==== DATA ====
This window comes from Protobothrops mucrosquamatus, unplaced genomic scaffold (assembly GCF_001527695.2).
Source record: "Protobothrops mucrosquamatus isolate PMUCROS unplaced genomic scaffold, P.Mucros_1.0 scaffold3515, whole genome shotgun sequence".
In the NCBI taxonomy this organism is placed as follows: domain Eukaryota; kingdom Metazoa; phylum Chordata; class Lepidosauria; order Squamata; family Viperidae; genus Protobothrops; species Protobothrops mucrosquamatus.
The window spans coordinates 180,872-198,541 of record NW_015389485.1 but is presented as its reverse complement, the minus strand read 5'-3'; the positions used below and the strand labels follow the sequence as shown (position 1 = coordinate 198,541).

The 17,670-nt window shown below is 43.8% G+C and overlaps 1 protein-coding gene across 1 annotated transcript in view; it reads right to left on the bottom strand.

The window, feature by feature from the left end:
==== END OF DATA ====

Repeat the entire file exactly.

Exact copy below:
This window comes from Protobothrops mucrosquamatus, unplaced genomic scaffold (assembly GCF_001527695.2).
Source record: "Protobothrops mucrosquamatus isolate PMUCROS unplaced genomic scaffold, P.Mucros_1.0 scaffold3515, whole genome shotgun sequence".
In the NCBI taxonomy this organism is placed as follows: domain Eukaryota; kingdom Metazoa; phylum Chordata; class Lepidosauria; order Squamata; family Viperidae; genus Protobothrops; species Protobothrops mucrosquamatus.
The window spans coordinates 180,872-198,541 of record NW_015389485.1 but is presented as its reverse complement, the minus strand read 5'-3'; the positions used below and the strand labels follow the sequence as shown (position 1 = coordinate 198,541).

The 17,670-nt window shown below is 43.8% G+C and overlaps 1 protein-coding gene across 1 annotated transcript in view; it reads right to left on the bottom strand.

The window, feature by feature from the left end: